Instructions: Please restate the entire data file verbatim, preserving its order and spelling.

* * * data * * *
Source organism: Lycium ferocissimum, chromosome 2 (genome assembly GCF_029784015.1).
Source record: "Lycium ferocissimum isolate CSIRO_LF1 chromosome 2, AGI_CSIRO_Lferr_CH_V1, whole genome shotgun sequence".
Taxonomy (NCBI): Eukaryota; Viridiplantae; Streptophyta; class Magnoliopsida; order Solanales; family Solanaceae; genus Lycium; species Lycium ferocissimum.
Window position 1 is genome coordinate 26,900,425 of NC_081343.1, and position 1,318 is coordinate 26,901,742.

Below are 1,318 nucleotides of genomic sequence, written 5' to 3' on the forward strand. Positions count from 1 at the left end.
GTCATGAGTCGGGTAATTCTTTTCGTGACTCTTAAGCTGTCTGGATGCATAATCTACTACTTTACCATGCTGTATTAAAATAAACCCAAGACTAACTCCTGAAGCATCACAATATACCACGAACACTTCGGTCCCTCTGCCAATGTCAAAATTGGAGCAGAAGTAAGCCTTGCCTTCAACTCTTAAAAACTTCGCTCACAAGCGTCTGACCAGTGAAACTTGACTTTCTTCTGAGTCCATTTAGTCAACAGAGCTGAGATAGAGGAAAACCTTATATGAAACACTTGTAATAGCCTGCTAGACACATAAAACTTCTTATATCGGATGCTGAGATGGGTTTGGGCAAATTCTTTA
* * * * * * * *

Source organism: Lycium ferocissimum, chromosome 2 (genome assembly GCF_029784015.1).
Source record: "Lycium ferocissimum isolate CSIRO_LF1 chromosome 2, AGI_CSIRO_Lferr_CH_V1, whole genome shotgun sequence".
Taxonomy (NCBI): Eukaryota; Viridiplantae; Streptophyta; class Magnoliopsida; order Solanales; family Solanaceae; genus Lycium; species Lycium ferocissimum.
Window position 1 is genome coordinate 26,900,425 of NC_081343.1, and position 1,318 is coordinate 26,901,742.

Below are 1,318 nucleotides of genomic sequence, written 5' to 3' on the forward strand. Positions count from 1 at the left end.
GTCATGAGTCGGGTAATTCTTTTCGTGACTCTTAAGCTGTCTGGATGCATAATCTACTACTTTACCATGCTGTATTAAAATAAACCCAAGACTAACTCCTGAAGCATCACAATATACCACGAACACTTCGGTCCCTCTGCCAATGTCAAAATTGGAGCAGAAGTAAGCCTTGCCTTCAACTCTTAAAAACTTCGCTCACAAGCGTCTGACCAGTGAAACTTGACTTTCTTCTGAGTCCATTTAGTCAACAGAGCTGAGATAGAGGAAAACCTTATATGAAACACTTGTAATAGCCTGCTAGACACATAAAACTTCTTATATCGGATGCTGAGATGGGTTTGGGCAAATTCTTTA